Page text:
Why is my ball python aggressive?

Ball pythons are a favorite for pet snake enthusiasts due to their docile, calm, and shy nature. It is alarming for a pet snake owner to suddenly discover their pet is behaving aggressively. Snakes aren’t known for their affectionate nature, but with proper handling, most species such as the ball python are quite gentle.

Unfortunately, an agitated ball python that rapidly changes its behavior over a short time span is often labeled as aggressive. Some pet snake owners tend to misunderstand defensive behavioral displays as aggression. There are countless reasons why your ball python may be acting unusually.

Signs of aggression in Ball Pythons

An aggressive ball python can be distressing, especially for new pet owners. The initial step is to establish whether you are actually witnessing aggression. There is a distinction between an aggressive ball python and a defensive ball python.

Generally, ball pythons that feel threatened and defensive portray particular behavior. These behaviors include:

  • Bluff striking – This is when your ball python strikes with a closed mouth.
  • Hissing with either an open or a closed mouth.
  • Taking an S pose stance
  • Closely tracking movement
  • Rearing back of a snake’s head
  • Hiding for long periods
  • Tag striking – This is when your ball python bites and immediately release.

Aggressive Ball Python Vs. Defensive Ball Python

Aggressive ball pythons are generally confrontational and aren’t used to people handling or being around them. An aggressive ball python will bite and hold on. This is what snakes do when they feed. Your snake probably thinks you are food if it bites and wraps itself around your hand while squeezing.

Defensive Ball Pythons are calm and docile but will defend themselves when they feel threatened or cornered. They settle down after the perceived danger is eliminated. A defensive ball python will strike and bump into you with its nose or a closed mouth. The idea is to warn you and result in retreating.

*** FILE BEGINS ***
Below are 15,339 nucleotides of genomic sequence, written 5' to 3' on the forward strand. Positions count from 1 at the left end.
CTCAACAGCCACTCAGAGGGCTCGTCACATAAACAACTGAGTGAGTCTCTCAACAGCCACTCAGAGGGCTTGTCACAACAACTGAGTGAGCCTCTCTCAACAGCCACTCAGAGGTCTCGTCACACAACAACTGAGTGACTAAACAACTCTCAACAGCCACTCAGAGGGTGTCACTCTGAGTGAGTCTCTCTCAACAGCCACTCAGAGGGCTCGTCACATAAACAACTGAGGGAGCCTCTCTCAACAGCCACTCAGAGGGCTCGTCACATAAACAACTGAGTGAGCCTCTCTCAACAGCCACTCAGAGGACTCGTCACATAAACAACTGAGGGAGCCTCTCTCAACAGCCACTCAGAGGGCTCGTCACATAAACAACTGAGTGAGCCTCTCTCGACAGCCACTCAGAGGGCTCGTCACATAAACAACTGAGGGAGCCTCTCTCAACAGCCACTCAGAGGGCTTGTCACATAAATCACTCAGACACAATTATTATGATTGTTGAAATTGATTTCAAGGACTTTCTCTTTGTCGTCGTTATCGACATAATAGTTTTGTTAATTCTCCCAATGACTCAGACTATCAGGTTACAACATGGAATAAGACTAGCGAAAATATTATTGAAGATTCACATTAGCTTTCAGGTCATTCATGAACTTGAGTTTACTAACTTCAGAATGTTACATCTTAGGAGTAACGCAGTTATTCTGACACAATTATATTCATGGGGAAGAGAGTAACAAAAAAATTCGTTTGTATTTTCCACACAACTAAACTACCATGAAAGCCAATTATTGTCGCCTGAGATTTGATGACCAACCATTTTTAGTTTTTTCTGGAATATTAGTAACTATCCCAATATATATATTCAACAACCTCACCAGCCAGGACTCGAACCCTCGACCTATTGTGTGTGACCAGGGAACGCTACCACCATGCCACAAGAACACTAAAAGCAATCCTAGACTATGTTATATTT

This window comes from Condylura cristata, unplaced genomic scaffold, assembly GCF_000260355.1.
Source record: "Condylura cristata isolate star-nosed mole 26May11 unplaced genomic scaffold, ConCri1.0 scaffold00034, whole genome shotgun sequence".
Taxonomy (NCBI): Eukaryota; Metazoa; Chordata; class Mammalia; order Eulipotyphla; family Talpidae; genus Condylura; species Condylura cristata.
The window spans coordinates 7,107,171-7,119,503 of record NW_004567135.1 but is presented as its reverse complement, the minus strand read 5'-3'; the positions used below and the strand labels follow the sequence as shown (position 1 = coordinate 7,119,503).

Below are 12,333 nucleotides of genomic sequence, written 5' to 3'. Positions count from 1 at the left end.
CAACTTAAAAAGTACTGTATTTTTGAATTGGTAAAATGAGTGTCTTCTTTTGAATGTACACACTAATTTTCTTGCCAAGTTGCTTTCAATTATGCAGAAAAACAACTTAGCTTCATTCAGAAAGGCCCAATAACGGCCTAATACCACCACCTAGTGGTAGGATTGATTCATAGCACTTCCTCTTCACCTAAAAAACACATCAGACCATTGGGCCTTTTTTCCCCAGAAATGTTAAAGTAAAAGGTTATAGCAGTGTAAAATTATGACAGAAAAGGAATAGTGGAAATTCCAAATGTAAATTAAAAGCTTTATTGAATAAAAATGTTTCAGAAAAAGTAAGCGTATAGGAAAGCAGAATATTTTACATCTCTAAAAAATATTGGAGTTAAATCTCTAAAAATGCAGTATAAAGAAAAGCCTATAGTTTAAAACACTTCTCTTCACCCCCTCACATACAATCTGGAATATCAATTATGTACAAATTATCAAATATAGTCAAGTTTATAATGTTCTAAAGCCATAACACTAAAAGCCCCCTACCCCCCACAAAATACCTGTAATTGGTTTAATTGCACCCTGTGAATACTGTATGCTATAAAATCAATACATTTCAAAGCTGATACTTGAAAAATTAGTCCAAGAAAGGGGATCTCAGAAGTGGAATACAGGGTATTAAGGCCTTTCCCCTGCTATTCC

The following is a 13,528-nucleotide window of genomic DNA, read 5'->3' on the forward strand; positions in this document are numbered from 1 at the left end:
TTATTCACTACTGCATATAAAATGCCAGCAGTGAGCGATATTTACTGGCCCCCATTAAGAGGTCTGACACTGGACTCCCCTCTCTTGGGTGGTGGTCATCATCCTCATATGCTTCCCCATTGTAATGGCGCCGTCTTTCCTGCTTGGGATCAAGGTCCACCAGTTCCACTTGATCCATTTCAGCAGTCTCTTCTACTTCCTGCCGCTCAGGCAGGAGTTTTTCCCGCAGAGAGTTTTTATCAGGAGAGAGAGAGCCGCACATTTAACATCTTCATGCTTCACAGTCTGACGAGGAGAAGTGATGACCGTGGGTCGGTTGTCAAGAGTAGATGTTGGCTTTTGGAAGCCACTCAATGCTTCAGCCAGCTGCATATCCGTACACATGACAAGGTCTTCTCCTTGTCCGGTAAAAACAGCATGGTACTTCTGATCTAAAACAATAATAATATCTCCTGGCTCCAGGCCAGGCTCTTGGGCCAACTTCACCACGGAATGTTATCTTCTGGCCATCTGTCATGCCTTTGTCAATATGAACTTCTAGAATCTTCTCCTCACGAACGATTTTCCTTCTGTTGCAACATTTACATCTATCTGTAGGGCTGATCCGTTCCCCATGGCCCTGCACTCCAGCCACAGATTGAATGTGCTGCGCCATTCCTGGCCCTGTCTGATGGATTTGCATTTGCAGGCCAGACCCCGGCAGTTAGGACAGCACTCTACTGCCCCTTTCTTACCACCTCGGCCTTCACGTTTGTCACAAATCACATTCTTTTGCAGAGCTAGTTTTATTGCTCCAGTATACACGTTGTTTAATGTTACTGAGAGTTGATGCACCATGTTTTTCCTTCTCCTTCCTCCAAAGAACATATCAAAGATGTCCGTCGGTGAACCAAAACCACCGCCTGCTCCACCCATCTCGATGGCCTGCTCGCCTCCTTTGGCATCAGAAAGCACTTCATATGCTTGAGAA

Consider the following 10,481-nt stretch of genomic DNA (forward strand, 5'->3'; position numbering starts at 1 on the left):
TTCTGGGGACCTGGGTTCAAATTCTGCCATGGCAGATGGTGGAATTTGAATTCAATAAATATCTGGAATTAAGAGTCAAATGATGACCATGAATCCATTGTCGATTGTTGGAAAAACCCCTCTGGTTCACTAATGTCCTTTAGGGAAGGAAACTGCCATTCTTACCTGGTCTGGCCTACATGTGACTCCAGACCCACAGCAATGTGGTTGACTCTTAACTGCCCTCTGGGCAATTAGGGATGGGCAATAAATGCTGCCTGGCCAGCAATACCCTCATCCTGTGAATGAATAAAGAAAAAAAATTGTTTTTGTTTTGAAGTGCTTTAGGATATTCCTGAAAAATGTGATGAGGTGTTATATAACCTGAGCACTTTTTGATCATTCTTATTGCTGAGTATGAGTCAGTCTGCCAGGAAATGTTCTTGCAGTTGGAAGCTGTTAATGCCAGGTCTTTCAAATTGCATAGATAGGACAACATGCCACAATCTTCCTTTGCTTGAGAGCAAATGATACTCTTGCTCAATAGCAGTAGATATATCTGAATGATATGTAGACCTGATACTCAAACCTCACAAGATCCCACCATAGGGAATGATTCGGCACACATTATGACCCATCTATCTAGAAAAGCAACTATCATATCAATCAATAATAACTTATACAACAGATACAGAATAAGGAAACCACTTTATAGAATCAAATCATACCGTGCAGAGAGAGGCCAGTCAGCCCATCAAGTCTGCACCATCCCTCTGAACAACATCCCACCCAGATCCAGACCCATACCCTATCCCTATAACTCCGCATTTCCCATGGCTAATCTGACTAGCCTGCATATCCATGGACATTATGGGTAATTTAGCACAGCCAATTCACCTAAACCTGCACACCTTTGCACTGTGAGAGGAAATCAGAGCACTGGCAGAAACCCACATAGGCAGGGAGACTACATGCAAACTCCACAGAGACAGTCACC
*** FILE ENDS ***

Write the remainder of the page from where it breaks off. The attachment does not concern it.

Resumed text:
It may also bite, but it will immediately release. This only happens when the warning bump doesn’t work.

Why is my Ball python so aggressive?

Now that you can clearly distinguish aggression and defense lets further discuss why your ball python is acting aggressive or defensively.


Shedding is a natural occurrence in all snakes. Younger ball pythons shed every few weeks while older ball pythons shed only a few times during the year.

As your ball python prepares to shed, they will naturally start to behave differently. Your snake will act aggressively if:

They feel uncomfortable. During the period leading up to shedding, pythons may feel uncomfortable. This discomfort may be seen in even the calmest ball python, causing them to be irritable and even lash out.

When their eyes turn cloudy to a bluish hue. In the days leading up to the shedding period, your ball python’s eyes will turn bluish. This color change is referred to as being in blue. Over this period, your ball python can’t see clearly, and this causes them to be more anxious; hence they act defensively.

Enclosure problems

Your ball python’s enclosure should be well set up and maintained to suit your snake’s needs. Some elements of your pet’s enclosure may affect their behavior, causing cage aggression. For example:

  • Humidity – Are the humidity levels in the enclosure optimal? Is your humidity box appropriately sized? Are you constantly monitoring the humidity levels in your snake’s enclosure?